Scrap Wood Treasure: Salvage Useful ‘Sticker’ Lumber from Big Box Stores

Reader Contribution by Kyle Chandler-Isacksen and Be The Change Project
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Every time I go to Home Depot, which is more than I’d like to admit, I cruise through the lumber area and look for the leftover “stickers” from the new bundles of lumber. The stickers (or dunnage) are strapped under the big wrapped bundles of lumber that are delivered to Home Depot and probably every other big box hardware store. They keep the wood off the ground (or off the bottom of a truck) to allow the forks of a forklift to slide under and pick up the bundle.

Dimensions. The stickers are about 4 feet long, are 2-by-3-inches wide, and are made of pine, fir, or spruce like an ordinary 2-by-4. One of the most beautiful and useful things about them — and this is a big deal when one salvages a lot of wood — is that they are of uniform widths.

Location. Look for the stickers under the stacks of all the dimensional lumber, fence slats, plywood, posts, etc.  I’ll often find them conveniently stacked in a shopping cart or trash can after they’ve been collected by an employee and before they’re brought out to the dumpster behind the store. It’s a real shame to think of so much good wood going to waste. In my experience, the employees and cashiers have always been happy to have me take them away.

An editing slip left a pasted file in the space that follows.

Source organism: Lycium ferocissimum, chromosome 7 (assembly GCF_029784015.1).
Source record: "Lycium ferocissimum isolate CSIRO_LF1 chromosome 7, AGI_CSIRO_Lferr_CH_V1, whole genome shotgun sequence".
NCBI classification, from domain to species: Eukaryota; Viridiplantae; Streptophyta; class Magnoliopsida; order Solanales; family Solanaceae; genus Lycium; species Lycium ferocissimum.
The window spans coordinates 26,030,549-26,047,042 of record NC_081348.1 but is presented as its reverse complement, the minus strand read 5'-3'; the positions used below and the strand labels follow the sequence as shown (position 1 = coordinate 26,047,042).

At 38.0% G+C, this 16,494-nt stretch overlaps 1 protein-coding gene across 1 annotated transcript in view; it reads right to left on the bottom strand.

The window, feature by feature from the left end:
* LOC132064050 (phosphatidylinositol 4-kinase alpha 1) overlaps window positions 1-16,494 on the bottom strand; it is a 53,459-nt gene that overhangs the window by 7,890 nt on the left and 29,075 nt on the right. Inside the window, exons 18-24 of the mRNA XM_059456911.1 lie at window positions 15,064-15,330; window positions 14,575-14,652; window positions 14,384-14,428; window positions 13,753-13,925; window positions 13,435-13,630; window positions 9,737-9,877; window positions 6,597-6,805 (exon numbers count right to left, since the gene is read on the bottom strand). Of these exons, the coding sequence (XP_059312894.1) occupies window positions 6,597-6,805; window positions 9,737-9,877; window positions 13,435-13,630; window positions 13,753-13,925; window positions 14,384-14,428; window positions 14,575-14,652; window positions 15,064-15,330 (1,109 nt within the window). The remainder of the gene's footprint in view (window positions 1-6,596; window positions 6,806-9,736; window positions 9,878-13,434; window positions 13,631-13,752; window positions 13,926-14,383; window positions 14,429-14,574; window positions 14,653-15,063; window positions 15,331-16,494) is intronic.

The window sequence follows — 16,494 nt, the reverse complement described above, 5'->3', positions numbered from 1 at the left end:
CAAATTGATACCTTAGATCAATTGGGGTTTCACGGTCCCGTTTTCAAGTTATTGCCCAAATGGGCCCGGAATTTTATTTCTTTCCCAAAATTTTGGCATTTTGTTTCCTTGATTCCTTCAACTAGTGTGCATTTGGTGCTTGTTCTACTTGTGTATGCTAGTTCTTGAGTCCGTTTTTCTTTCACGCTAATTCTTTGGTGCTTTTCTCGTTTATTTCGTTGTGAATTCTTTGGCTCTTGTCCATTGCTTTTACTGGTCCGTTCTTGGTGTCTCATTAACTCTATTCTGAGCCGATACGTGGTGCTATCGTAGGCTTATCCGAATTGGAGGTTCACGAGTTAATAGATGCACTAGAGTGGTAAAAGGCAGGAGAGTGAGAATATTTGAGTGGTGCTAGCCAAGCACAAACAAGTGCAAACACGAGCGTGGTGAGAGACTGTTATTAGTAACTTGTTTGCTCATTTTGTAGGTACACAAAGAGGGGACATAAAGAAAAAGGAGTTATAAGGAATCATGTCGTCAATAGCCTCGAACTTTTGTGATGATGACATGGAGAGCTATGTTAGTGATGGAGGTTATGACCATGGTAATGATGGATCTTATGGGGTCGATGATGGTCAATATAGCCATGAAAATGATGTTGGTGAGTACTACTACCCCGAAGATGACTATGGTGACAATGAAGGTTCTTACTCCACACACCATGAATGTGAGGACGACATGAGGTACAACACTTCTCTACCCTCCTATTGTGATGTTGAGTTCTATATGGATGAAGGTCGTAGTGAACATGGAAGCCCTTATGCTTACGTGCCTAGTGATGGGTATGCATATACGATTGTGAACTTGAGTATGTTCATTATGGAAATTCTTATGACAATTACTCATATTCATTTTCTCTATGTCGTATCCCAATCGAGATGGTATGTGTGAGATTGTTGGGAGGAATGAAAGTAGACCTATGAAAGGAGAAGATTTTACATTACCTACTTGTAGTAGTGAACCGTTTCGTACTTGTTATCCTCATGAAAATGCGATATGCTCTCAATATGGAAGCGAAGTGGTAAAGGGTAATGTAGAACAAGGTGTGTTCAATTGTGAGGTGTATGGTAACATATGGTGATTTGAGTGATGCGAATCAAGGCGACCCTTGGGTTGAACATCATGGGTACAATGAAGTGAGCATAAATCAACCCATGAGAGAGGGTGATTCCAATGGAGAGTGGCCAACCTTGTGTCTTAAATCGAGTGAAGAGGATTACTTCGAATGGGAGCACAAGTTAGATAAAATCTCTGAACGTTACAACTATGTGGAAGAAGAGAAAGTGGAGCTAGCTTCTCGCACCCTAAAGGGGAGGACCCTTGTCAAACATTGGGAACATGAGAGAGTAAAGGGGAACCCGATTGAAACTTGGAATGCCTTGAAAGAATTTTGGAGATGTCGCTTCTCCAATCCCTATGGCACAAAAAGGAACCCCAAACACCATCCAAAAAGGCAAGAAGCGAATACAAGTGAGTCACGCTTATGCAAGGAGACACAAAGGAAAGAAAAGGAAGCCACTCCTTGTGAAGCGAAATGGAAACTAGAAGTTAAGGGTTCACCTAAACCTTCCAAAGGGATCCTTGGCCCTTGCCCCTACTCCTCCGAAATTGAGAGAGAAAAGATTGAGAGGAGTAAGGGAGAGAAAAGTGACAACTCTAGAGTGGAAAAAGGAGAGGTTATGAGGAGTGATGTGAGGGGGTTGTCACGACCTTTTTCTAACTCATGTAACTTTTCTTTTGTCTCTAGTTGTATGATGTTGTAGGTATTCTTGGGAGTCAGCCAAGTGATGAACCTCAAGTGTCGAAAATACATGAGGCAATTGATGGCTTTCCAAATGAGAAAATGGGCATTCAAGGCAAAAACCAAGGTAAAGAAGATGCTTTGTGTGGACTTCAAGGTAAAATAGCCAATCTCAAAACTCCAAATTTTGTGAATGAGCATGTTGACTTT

Uses. I use them either as firewood (each chopped into three pieces and easily stackable) or for myriad small projects around the homestead. In the past, I’ve used them to help frame my son’s attic bedroom walls, to frame up a chicken coop, as backers for drywall in a house I built, for farmers market signs, a cucumber trellis, and so on.

They’re a real treasure that takes so little extra effort to collect and divert from the landfill.

Kyle Chandler-Isacksenis a tinkerer, natural builder, and community organizer in Reno, Nevada. He and his family run theBe the Change Project, a fossil fuel-, car-, and electricity-free urban homestead and learning space dedicated to service and simplicity and inspired by the principles of Gandhian Integral Nonviolence. They were honored as one of MOTHER’s Homesteaders of the Year in 2013. Read all of his MOTHER EARTH NEWS postshere.


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